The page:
WHEN baby Darcie was born there was no screaming or crying and it was immediately apparent something was terribly wrong.
New parents Lydia Willoughby, 22, and Ben Warman, 24, who live together in Christchurch, were terrified bystanders in the moments after their daughter was being delivered 14 weeks ago.
Darcie suffers with bilateral vocal cord palsy, a rare condition which makes breathing difficult and means both her vocal cords are paralysed, and, as such, will never be able to talk.
"We had no idea during the pregnancy that there was something wrong," said Lydia.
"But when she was first born she did not cry."
Instead a chilling high pitched noise emanated from Darcie as she desperately gasped for breath, before turning blue.
Medics acted quickly and worked to keep her windpipe open. She was then transferred from Poole Hospital to the high dependency unit at Southampton General.
Lydia and Ben said they were left feeling helpless, watching their new baby lying in hospital with tubes in her nose, as experts sought a diagnosis.
The pair spent every moment they could with Darcie, staying by her side day and night so she would never be alone.
Three weeks after the birth the new parents were taken aside by doctors who delivered the news that at least one of Darcie's vocal cords was paralysed and that she may need to undergo a tracheotomy - a surgical procedure which opens the trachea and involves the insertion of a tracheostomy tube to provide an artificial airway.
"They just came out and explained it to us - here is what is going on and here is all the information you need," added Lydia.
As Darcie turned six weeks old, Darcie's parents were told both her vocal cords were paralysed and despite her fragility, a tracheotomy was essential.
This development meant the young couple had to undergo specialist training so they could prepare to care for Darcie by themselves.
This included learning resuscitation techniques, such as mouth-to-tracheostomy tube instead of mouth-to-mouth, as well as being taught how to use equipment to suction respiratory secretions.
Lydia said she is keen to raise awareness of the condition and help people in the community understand what is happening when, inevitably, she has to suction Darcie, sometimes as she goes for a stroll down the road.
She added: “The reaction from people that know us has been absolutely amazing.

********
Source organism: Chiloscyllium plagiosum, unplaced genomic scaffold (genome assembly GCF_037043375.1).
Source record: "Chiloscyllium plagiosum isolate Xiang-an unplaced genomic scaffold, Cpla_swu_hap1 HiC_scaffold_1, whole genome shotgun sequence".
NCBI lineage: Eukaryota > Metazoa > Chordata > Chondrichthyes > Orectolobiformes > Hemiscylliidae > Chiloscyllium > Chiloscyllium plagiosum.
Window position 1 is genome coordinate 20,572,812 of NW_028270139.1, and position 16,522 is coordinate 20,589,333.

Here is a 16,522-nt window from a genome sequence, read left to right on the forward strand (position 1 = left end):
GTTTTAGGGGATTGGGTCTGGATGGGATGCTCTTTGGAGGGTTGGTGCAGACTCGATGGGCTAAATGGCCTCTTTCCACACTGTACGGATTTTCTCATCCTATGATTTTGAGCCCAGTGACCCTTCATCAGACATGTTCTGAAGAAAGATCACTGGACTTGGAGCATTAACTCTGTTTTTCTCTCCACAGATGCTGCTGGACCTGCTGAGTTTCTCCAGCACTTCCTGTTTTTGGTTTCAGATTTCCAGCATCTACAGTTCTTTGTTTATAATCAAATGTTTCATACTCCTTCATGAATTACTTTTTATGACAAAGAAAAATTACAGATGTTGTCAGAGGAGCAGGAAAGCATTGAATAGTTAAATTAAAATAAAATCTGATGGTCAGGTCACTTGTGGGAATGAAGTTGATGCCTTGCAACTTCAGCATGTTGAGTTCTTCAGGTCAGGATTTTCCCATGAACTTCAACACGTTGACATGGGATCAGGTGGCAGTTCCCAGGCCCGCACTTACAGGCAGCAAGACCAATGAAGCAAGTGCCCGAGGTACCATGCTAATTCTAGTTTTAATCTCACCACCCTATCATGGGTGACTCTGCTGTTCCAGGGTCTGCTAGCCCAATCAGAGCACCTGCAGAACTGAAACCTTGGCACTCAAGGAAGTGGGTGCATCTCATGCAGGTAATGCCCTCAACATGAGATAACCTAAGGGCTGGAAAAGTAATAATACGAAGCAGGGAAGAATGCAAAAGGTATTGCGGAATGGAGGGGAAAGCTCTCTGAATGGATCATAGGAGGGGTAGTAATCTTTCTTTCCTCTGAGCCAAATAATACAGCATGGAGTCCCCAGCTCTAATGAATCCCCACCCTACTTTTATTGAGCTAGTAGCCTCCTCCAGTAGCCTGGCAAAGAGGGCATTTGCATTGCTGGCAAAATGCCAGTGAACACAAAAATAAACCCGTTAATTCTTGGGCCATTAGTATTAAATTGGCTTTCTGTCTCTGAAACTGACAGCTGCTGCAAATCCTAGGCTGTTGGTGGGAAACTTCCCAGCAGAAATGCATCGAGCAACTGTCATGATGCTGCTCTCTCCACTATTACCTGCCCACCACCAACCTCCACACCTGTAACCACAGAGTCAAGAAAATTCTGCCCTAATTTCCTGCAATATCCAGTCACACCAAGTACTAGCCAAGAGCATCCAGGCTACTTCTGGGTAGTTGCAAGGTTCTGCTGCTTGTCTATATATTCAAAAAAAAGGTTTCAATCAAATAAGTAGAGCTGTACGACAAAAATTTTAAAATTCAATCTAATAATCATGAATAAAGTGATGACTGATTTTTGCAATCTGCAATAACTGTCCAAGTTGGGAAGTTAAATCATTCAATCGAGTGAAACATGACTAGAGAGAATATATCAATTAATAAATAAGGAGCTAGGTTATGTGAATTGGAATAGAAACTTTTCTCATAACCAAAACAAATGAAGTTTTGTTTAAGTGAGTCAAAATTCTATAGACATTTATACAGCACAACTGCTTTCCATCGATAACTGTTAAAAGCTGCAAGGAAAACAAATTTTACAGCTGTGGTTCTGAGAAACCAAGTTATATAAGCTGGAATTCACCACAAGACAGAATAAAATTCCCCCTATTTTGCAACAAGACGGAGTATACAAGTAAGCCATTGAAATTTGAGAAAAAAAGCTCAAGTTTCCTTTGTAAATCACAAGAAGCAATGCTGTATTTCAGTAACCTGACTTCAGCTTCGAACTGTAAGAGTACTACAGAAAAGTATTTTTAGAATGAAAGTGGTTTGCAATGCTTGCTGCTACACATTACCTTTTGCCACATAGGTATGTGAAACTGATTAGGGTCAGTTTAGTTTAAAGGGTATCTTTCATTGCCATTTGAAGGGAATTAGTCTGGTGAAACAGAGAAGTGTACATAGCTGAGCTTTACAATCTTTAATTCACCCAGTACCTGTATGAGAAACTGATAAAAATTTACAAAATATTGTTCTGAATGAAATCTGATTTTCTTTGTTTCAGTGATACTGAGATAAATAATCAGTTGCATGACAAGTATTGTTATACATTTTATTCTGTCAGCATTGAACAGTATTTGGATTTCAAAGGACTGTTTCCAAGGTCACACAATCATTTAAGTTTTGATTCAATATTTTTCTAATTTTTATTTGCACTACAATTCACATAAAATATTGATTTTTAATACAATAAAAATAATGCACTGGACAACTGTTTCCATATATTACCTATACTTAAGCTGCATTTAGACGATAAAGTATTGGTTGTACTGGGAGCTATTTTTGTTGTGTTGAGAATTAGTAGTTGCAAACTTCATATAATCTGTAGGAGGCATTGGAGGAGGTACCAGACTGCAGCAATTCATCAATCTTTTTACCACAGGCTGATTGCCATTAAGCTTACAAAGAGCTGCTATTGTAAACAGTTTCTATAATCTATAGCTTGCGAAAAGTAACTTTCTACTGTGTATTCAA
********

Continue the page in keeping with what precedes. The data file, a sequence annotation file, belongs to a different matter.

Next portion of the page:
“It is more the reaction from people that don't know us when we are out that is the most difficult part.
“People stare. We have a rather large pushchair for her as we have a lot of equipment to take out - and as soon as she needs the suction we have to do it."
The family are now settling back at home and starting to enjoy spending time with Darcie, who the first time parents said is already developing a cheeky and smiley personality.
“Obviously, usually when a child cries you know what it is that they are wanting,” added Lydia.
“There will always be light at the end of the tunnel. This time nine weeks ago we thought we would never have her home.”
What is next?
Darcie will never be able to speak and as such parents Lydia and Ben will have to learn sign language to help her communicate.
Ben said, although this is daunting, it could mean Darcie developing communication skills more quickly than other children.
Other than bilateral vocal cord palsy, Darcie is healthy and her parents anticipate that she will be able to do many normal things children like to do and cope at a mainstream school.
They have also taken to social media, joining Facebook groups to link up with other parents going through similar experiences.
Lydia added: “There are so many people all over the world and all over the UK that are going through this and they are there to support you.”
The tracheostomy tube
This invasive procedure was performed on Darcie when she was aged just six weeks old.
Surgeons cut into Darcie’s neck to create an opening at the front of the windpipe. This procedure is called a tracheotomy. The resulting hole is called a tracheostomy.
The tracheostomy tube allows Darcie to breathe independently without the use of her nose or mouth.
Lydia and Ben have to use the opening to remove build ups of respiratory secretions.
The machine makes a loud droning sound and the couple admitted that they are often stared at by passers-by as they perform the procedure.
It will be possible for Darcie to lead an active lifestyle in the future, but she has to be watched closely as she is already developing the habit of touching and removing the tube herself.
VIDEO: Darcie’s story - the beautiful baby who will never be able to speak
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